And while opinions are divided on the choices a pregnant woman has, KK — who has witnessed first-hand the horrors of abortion — advises women to simply carry the pregnancy to term unless it poses a serious risk.

“It is 100 times better to carry it rather than be injured. You can never be sure if you were properly cleaned after the event. There are regrets. It is a bad thing, like you face death; like you are attempting to kill yourself,” she said.

She added: “The pain of giving birth might equal the pain of having an abortion, but the pain of giving birth is natural. For abortion, you see someone right there cutting you up, and you don’t leave with a child.”

by nation.co.ke


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Education

Kenya has the most costly schools in Africa costing over Sh3M a year per student

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The International Schools Database 2020, has ranked Kenya’s cluster of schools as the most expensive in Africa.

According to the report, the most expensive international schools in Kenya charge an average of Ksh 3,245,932 in school fees per year.

Kenya has a well-established private, international schools sector serving both expatriates and local elites, with schools clustered around Nairobi, Mombasa, Nakuru and Kisumu.

The vast majority teach in English and offer a British curriculum but International Baccalaureate (IB) programmes are increasingly popular.

International Schools Report 2020.
International Schools Report 2020.
FILE

There are six IB World Schools in Kenya, all of which are authorized to offer the International Baccalaureate Diploma.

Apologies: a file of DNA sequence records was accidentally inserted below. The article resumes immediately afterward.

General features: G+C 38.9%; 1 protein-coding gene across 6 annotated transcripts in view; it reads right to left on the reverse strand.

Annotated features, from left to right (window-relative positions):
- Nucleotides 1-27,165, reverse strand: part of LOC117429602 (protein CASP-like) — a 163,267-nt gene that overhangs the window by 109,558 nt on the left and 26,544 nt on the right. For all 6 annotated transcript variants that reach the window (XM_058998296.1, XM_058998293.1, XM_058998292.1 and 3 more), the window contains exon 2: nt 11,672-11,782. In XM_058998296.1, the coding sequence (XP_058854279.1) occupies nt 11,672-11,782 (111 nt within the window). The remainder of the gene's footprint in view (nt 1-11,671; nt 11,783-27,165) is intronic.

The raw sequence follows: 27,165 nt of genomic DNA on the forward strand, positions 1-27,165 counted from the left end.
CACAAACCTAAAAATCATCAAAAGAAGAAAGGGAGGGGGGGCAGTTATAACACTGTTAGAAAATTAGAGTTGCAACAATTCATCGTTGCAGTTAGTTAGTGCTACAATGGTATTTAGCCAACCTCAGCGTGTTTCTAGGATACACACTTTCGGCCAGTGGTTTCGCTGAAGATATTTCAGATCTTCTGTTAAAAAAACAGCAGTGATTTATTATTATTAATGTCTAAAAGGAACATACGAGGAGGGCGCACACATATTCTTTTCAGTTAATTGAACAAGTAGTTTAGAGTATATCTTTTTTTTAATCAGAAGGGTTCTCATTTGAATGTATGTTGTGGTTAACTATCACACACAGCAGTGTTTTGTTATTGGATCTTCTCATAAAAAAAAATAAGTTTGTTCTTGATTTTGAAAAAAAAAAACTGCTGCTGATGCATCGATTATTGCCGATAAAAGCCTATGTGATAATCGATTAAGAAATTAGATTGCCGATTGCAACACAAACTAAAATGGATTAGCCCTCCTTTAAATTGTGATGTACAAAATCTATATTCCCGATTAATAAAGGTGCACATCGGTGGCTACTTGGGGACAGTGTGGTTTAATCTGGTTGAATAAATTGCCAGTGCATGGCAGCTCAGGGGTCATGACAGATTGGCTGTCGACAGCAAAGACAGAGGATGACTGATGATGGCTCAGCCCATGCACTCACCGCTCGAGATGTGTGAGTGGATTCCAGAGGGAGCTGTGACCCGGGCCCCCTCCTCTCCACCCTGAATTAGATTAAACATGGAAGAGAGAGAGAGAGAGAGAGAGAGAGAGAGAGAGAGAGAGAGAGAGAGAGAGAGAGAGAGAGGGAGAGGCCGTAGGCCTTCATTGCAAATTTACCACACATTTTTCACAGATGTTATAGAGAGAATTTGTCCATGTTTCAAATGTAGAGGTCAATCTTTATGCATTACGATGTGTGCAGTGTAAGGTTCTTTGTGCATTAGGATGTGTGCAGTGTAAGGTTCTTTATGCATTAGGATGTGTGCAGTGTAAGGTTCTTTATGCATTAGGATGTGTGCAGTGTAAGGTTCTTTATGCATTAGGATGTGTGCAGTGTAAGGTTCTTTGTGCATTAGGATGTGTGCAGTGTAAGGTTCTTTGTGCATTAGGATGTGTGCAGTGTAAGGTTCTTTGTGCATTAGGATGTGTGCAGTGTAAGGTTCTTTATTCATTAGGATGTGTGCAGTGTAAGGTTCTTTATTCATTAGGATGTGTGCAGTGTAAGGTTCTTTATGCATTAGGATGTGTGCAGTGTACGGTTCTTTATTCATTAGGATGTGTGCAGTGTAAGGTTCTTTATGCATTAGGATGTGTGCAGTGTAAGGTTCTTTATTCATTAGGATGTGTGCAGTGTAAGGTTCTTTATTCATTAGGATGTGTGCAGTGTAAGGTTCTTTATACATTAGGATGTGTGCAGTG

Three IB programs are offered by Aga Khan Academy schools in Nairobi and Mombasa, while Braeburn Garden Estate School, which is part of the home-grown Braeburn education group, offers the IB Diploma alongside A-levels.

The Braeburn group runs seven schools in Kenya of which four are based in and around Nairobi, with the others are in Mombasa, Kisumu and Nanyuki. The schools follow the English national curriculum leading to A-levels and IGCSEs and two of them offer weekly boarding.

Other international schools in Kenya include: Kenton College Preparatory School, GEMS Cambridge International School, German School Nairobi, Greensted International Schools, St Andrew’s Senior School among others.

In late 2017, St Andrews Turi become the talk of social media after its fees structure and menu were leaked to the public.

Year 7 and 8 full board students were recorded as paying Ksh 730,000 in school fees per term.

In the latest International School Fees report 2020, South Africa had the lowest maximum prices for international education in Africa (Ksh 627,798).

Kampala in Uganda was highlighted as the most affordable city in Africa for international schooling with the lowest minimum international school fees of Ksh 67,303 per year.

Here’s a list of some of the most expensive schools in Kenya.


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Health

Comedian Flaqo opens up on rare condition he has been battling

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Popular Kenyan comedian, Flaqo born Erastus Ayieko Otieno has for the first time spoken about a rare condition that he has been struggling with for some time.

Turns out that despite the funny man the Kenyan audience and beyond has grown to know as Flaqo Raz, he has his fair share of battles behind the cameras.

Flaqo opens up

The Internet sensation shared a photo showing red, itchy welts like a form of skin reaction on certain parts of his body.

Depending on the reactions, the welts appear and fade repeatedly and vary in size.

The YouTuber shared his condition with fans in the hope that maybe one or two can relate to what he has been going through and maybe work out a solution on the same.